Thursday - January 5th, 2011
This is why I will be denied life insurance.

Should I have weight loss surgery?

It's a search I see often -- "should I have weight loss surgery?"  

It's a very personal decision, but people do ask the Google for advice.  Doing such, results in a page full of advertisements and opinions.  Certain pages should be obviously ignored, "LOSE WEIGHT THE EZ WAY!"   Um.  No.

This isn't much different.  I am also an opinion.  This is a blog.

Morbid obesity is an extraordinarily difficult condition to treat if you have decided to do something about your weight.  

You can use a commercial diet plan, there's Nutrisystem, Weight Watchers, Jenny Craig, Medifast and more. You can follow certain food-restrictive plans:  low-carbohydrate, very-low-calorie diets with the use of meal replacement shakes, low-calorie high protein diets, a doctor-supervised weight loss plan, any number of diets are out there for your, um... consumption.  

You could amp up physical exercise and burn off excess fat, usually in conjunction with a diet plan.  Losing weight is (at least on paper) a simple process.  JUST Burn More Calories.  Eating less calories and moving more should work.  Should.  All plans CAN and DO work for those who make them work.  However it's often likely that diet plans fail us because they are impossible to stick with for ANY NUMBER OF REASONS.  Diet is a four letter word for a reason.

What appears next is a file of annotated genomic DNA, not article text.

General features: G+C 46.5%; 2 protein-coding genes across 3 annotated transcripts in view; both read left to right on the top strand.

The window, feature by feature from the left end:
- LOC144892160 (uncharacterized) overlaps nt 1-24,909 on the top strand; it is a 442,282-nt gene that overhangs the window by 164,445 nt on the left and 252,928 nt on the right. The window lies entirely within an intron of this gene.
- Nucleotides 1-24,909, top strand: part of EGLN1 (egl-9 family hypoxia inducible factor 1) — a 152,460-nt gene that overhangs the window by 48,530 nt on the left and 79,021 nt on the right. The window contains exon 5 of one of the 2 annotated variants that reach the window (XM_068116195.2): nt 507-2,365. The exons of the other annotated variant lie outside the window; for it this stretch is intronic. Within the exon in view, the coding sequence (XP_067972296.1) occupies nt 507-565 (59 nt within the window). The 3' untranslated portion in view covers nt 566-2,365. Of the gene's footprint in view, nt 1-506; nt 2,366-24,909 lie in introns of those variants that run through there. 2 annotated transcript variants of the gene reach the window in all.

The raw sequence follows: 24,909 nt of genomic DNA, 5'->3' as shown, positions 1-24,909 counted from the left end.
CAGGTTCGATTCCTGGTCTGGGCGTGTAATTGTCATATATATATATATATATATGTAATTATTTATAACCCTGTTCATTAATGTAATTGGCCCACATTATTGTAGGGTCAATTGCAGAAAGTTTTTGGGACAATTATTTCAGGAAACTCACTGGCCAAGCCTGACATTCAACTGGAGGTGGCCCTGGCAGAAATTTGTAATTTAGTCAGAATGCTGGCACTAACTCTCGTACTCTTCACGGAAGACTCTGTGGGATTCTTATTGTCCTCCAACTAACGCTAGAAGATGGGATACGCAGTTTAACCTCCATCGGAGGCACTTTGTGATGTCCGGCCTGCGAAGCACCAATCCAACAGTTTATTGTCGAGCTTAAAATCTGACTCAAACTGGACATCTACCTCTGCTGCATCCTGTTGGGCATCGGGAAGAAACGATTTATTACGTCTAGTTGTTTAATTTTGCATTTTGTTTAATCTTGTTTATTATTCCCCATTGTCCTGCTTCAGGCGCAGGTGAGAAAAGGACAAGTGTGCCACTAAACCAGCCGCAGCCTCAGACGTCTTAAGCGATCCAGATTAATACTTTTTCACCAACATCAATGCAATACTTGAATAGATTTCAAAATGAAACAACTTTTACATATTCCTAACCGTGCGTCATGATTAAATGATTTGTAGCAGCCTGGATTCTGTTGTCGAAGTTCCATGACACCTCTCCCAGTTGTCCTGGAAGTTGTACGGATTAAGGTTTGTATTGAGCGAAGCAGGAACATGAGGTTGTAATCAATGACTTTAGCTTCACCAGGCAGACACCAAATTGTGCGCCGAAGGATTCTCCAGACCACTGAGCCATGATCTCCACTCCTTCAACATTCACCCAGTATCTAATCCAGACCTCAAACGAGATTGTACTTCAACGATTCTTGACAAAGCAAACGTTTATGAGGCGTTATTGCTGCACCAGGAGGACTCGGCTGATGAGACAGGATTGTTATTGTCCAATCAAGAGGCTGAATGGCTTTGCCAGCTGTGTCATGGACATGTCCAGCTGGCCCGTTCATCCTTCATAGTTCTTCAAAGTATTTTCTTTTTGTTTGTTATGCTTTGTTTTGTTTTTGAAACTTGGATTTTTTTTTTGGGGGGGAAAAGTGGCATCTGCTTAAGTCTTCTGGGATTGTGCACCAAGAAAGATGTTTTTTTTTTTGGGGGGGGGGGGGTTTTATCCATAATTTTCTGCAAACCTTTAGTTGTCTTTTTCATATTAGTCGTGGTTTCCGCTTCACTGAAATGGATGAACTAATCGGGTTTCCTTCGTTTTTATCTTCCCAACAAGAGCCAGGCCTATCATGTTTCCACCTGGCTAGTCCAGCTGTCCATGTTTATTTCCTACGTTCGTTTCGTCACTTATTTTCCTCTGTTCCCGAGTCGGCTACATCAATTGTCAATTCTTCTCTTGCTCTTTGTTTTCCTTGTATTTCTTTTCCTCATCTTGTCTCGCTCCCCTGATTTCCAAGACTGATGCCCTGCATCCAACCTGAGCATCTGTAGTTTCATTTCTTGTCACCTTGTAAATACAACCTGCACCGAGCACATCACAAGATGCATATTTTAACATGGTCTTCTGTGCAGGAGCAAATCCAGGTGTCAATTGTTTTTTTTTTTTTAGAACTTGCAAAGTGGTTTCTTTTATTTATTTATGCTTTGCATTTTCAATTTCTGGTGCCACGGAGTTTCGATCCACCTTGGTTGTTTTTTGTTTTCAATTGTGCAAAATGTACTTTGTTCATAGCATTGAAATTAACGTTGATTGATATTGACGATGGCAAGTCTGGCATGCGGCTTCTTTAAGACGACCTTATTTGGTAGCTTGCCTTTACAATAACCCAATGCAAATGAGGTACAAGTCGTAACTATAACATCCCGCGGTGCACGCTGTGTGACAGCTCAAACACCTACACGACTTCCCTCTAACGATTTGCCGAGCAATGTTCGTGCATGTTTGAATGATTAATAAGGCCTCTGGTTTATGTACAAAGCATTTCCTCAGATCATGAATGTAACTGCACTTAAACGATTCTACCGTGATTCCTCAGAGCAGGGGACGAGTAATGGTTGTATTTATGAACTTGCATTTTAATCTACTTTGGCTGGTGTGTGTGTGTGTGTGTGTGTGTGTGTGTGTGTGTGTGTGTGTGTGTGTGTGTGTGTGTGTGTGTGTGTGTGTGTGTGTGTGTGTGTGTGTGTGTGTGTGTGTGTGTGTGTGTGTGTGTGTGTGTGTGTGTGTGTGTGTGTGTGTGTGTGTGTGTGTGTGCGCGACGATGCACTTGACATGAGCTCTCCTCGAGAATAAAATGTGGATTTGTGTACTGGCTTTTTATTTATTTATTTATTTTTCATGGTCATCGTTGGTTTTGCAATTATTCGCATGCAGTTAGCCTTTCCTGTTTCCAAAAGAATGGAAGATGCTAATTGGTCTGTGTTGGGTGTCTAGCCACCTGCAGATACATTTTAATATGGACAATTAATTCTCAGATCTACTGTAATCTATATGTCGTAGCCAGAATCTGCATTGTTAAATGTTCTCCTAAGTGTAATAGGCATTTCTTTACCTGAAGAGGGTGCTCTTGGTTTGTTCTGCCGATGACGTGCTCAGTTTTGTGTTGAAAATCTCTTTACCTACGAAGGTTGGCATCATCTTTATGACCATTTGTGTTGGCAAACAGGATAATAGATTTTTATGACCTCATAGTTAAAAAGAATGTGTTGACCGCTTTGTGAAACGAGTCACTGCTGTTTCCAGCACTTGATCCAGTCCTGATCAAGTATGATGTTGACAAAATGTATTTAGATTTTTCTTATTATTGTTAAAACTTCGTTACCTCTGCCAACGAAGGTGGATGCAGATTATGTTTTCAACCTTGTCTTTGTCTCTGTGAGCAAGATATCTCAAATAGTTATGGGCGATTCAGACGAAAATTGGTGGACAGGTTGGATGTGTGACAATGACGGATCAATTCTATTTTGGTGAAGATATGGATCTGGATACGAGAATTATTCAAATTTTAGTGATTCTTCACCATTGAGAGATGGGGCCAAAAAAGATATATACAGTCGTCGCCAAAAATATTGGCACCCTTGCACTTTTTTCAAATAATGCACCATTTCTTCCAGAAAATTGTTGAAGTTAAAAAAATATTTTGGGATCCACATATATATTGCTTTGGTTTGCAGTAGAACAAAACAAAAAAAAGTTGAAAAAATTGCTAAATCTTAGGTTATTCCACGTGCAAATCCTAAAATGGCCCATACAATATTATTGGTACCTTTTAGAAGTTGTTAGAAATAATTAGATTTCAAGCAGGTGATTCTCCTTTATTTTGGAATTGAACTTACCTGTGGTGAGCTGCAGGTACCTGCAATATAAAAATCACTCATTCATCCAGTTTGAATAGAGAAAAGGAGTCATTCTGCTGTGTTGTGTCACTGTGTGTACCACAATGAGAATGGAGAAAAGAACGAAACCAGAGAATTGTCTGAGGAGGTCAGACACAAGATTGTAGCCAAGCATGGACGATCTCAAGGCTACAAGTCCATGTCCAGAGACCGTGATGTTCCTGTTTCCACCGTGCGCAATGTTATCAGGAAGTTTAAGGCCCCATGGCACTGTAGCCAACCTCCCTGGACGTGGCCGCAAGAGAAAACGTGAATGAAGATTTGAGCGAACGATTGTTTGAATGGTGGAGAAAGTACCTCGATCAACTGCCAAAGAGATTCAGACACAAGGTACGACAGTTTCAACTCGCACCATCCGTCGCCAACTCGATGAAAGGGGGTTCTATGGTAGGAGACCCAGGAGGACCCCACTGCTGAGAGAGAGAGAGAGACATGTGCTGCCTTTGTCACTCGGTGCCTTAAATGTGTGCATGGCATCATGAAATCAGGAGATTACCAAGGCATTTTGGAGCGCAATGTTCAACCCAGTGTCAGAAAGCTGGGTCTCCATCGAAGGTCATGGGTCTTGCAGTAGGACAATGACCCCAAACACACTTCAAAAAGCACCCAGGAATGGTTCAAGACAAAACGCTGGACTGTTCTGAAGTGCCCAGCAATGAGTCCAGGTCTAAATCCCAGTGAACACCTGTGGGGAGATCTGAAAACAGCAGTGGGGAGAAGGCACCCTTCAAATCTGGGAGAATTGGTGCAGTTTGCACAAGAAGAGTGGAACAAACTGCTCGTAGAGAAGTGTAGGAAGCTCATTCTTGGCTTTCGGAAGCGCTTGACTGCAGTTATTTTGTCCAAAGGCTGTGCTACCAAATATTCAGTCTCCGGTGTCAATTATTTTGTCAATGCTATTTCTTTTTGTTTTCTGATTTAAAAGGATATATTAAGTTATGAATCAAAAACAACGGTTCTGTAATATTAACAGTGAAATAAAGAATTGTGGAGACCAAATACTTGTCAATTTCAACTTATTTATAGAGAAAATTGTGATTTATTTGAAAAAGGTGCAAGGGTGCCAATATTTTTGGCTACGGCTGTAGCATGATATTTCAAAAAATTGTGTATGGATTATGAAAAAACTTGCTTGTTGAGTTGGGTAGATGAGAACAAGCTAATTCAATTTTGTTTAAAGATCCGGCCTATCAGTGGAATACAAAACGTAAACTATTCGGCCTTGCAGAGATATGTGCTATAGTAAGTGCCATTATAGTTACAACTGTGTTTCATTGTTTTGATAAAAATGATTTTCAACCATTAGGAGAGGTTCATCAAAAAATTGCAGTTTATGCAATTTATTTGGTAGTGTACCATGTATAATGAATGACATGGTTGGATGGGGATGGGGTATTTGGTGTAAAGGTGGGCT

For those morbidly obese individuals who have dieted and dieted and dieted and created a lose-lose situation:  weight loss surgery may very well be AN answer.  Because for some, dieting triggers a cycle:  lose weight temporarily, gain back MORE!  And, repeat the cycle until we find ourselves more obese than we started.   Certainly not everyone diets themselves to obesity, but it is a common theme. I "Weight-Watched" myself right up over 320 pounds, and I'm not sure I'll ever get over the WW Leader not allowing me to participate as a pregnant very obese woman.  I don't think I'll ever see my 'lifetime' goal that way.  Just saying.

But when do you consider weight loss surgery?  Opinions vary, however more than 200,000 people have surgery every year.   When should YOU consider it?  

Consumer Guide To Bariatric Surgery suggests - 

"Exercise and eating right are the best ways to lose weight. But many people have tried those methods for years and still can't lose excess weight — weight that can cause serious health problems. For people in this frustrating situation, weight loss surgery (bariatric surgery) may be an option."

I think that's what I just said.

Beth Israel Deaconness Medical Center in Boston MA states the basic standards regarding your eligibility -

Patients must meet specific criteria, based on guidelines established by the National Institutes of Health, before they will be considered for an evaluation with our team.  Most patients who enter our program have a BMI of 40 or greater. Other factors that suggest surgery may be a good option include: 

  • Be a minimum of 100 pounds overweight.